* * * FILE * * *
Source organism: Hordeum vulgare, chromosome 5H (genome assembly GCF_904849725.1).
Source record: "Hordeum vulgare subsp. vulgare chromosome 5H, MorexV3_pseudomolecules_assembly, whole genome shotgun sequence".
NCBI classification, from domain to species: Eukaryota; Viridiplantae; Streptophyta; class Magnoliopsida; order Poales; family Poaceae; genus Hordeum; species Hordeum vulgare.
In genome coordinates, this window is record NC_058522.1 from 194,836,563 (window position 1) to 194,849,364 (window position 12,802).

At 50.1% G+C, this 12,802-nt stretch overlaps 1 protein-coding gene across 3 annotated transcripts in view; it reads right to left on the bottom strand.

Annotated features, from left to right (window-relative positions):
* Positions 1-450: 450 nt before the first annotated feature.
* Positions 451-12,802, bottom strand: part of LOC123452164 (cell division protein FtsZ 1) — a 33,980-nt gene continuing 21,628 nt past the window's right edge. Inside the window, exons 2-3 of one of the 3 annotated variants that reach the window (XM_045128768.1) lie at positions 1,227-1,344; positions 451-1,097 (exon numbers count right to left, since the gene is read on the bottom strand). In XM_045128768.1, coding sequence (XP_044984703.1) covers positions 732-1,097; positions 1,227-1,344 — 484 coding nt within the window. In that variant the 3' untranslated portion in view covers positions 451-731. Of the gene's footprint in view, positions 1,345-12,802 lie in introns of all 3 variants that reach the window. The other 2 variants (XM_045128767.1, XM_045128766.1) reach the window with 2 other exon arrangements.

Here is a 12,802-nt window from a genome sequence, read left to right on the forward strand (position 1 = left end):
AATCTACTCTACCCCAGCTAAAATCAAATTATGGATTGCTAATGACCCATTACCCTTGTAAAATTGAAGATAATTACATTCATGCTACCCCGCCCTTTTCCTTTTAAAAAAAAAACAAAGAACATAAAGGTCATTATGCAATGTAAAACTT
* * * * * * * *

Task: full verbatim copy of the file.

Source organism: Hordeum vulgare, chromosome 5H (genome assembly GCF_904849725.1).
Source record: "Hordeum vulgare subsp. vulgare chromosome 5H, MorexV3_pseudomolecules_assembly, whole genome shotgun sequence".
NCBI classification, from domain to species: Eukaryota; Viridiplantae; Streptophyta; class Magnoliopsida; order Poales; family Poaceae; genus Hordeum; species Hordeum vulgare.
In genome coordinates, this window is record NC_058522.1 from 194,836,563 (window position 1) to 194,849,364 (window position 12,802).

At 50.1% G+C, this 12,802-nt stretch overlaps 1 protein-coding gene across 3 annotated transcripts in view; it reads right to left on the bottom strand.

Annotated features, from left to right (window-relative positions):
* Positions 1-450: 450 nt before the first annotated feature.
* Positions 451-12,802, bottom strand: part of LOC123452164 (cell division protein FtsZ 1) — a 33,980-nt gene continuing 21,628 nt past the window's right edge. Inside the window, exons 2-3 of one of the 3 annotated variants that reach the window (XM_045128768.1) lie at positions 1,227-1,344; positions 451-1,097 (exon numbers count right to left, since the gene is read on the bottom strand). In XM_045128768.1, coding sequence (XP_044984703.1) covers positions 732-1,097; positions 1,227-1,344 — 484 coding nt within the window. In that variant the 3' untranslated portion in view covers positions 451-731. Of the gene's footprint in view, positions 1,345-12,802 lie in introns of all 3 variants that reach the window. The other 2 variants (XM_045128767.1, XM_045128766.1) reach the window with 2 other exon arrangements.

Here is a 12,802-nt window from a genome sequence, read left to right on the forward strand (position 1 = left end):
AATCTACTCTACCCCAGCTAAAATCAAATTATGGATTGCTAATGACCCATTACCCTTGTAAAATTGAAGATAATTACATTCATGCTACCCCGCCCTTTTCCTTTTAAAAAAAAAACAAAGAACATAAAGGTCATTATGCAATGTAAAACTT